'Feed the cr-?' Odd began to ask, and was elbowed by Aesc for his troubles.
'You wish to be made into crab-food?' Hunding smiled shallowly, and Odd saw what was meant.
Eirik of Hladir waved Tofig and Hunding over to him when the great door was opened. Drinking had been going on for some time when they entered King Harald's hall. The hog spit was still being turned over a huge hearth, and the heat almost slapped Hunding backward when they neared Eirik's bench.
'Sit, drink - eat and be of good cheer!' Eirik laughed out aloud. Beside him sat a young lord, and beyond him was Thorkell 'Havi'. Who was the young lord? Hunding wondered.
'Which of you is Hunding Hrothulfsson?' the young lord asked. Tofig pointed, and a drinking horn was thrust into his hand. 'Come sit by me, Hunding. There are things I should like to know about the other rivers that feed the Hymbra before I return to Gagnesburh'
Next - 33: Gunnlaug's Bed.
Great grandfather Gorm 'the Old' had extended Danish territory east to take in Skaane, Halland and Gotaland (now south-western Sweden). They also held the isle of Bornholm (to the south of Sweden, still in Danish hands) as well as territory within what is now Norway. Knut's father Svein Haraldsson, 'Forkbeard' set out to take England in 1014 but died within the year... Fast forward to 1016, Aethelred's son Eadmund.'Ironside' had to slog it out with Knut. After a long campaign across southern England Eadmund offered to share the kingdom but died of wounds sustained at Ashingdon. Knut had the kingdom. When older brother Harald died not long after, Knut became king in Denmark as well and there was the makings of an 'empire', although he was not consciously an 'empire builder'.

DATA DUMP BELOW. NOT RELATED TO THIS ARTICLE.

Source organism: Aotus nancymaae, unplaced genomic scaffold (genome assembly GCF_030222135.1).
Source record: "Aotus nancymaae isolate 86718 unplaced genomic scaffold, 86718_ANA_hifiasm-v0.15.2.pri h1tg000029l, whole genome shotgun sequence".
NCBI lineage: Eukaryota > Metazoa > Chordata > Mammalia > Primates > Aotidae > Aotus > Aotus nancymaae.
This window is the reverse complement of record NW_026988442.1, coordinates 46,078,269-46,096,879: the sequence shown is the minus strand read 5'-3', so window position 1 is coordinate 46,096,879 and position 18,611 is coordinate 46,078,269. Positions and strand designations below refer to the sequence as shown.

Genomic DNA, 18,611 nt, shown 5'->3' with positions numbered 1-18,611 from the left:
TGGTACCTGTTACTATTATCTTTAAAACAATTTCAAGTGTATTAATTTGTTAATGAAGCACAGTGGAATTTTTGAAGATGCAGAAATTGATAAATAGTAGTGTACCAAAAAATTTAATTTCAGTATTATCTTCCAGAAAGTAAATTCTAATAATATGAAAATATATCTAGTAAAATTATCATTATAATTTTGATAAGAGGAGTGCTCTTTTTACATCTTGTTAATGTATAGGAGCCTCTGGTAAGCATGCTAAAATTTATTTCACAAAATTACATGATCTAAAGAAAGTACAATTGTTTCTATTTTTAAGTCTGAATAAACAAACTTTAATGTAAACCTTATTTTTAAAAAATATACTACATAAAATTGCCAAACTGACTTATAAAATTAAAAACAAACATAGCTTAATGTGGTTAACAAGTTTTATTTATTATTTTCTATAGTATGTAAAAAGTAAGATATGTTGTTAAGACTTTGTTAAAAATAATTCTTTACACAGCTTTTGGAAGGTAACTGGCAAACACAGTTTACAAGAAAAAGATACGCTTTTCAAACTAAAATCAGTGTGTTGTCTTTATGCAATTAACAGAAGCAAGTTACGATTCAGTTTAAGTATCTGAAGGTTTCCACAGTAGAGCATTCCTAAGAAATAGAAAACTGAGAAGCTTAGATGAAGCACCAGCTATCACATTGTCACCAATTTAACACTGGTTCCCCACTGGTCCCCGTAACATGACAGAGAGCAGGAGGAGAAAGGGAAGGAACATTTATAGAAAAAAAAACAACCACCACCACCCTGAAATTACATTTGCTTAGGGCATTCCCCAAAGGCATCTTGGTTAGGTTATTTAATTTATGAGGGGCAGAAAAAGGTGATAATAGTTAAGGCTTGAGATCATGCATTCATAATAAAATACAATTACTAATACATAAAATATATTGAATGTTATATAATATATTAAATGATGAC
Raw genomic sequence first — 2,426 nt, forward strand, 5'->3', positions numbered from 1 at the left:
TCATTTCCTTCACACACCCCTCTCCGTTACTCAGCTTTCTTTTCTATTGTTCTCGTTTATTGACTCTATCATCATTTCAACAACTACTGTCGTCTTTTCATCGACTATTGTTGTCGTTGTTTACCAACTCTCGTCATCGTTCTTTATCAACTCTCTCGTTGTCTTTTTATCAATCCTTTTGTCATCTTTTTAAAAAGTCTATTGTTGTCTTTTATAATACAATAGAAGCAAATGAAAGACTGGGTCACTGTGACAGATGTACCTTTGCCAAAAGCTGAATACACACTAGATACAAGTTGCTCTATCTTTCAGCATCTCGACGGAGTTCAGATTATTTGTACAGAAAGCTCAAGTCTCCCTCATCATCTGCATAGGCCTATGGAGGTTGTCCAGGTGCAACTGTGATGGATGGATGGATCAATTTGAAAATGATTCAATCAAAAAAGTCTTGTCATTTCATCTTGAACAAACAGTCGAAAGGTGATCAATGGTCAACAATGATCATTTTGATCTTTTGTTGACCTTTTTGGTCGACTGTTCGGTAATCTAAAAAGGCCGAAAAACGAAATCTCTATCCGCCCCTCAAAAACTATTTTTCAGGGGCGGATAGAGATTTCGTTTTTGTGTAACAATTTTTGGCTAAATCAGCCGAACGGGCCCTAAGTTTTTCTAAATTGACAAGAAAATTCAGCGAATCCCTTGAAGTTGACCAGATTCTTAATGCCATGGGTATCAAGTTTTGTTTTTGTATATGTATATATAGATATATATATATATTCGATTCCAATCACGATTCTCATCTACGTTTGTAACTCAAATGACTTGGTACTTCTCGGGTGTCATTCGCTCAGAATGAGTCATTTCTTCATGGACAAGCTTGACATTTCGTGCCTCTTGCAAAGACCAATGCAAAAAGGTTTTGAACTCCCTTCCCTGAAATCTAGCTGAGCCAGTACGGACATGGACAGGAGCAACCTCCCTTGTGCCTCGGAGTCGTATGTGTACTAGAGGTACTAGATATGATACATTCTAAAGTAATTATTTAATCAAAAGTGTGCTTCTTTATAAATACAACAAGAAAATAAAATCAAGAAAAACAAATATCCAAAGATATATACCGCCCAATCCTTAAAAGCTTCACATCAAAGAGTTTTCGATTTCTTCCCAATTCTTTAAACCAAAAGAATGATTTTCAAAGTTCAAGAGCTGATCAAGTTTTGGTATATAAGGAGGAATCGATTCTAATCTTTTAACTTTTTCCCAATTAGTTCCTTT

King Cnut - the Danes' heritage fulfilled in England
Knut/Cnut Sveinsson was made king first of England late in AD 1016 , then of his native Denmark after older brother Harald died suddenly in AD1018. Harald Sveinsson, elder son of Svein Haraldsson, ('Forkbeard'), was named after his grandfather Harald Gormsson ('Blue-tooth'). A more forward thinker than his older brother, Knut was an empire builder who didn't need to sacrifice too many lives to achieve his aims. His territories expanded in AD 1030 after the death of Olaf Haraldsson (no relation) at Stiklestad in Norway and set his son Svein up as regent. Second son Harold, by Aelfgifu of Northampton, was regent in England and third son Harthaknut - by Emma - would be guided to the kingship as regent in Denmark. Knut would also be recognised as a man of state in his attendance at the crowning in Rome of the Holy Roman Emperor, Conrad shortly before an untimely death. Had he lived longer he could have taken England far, and achieved much more.
© 2012 Alan R Lancaster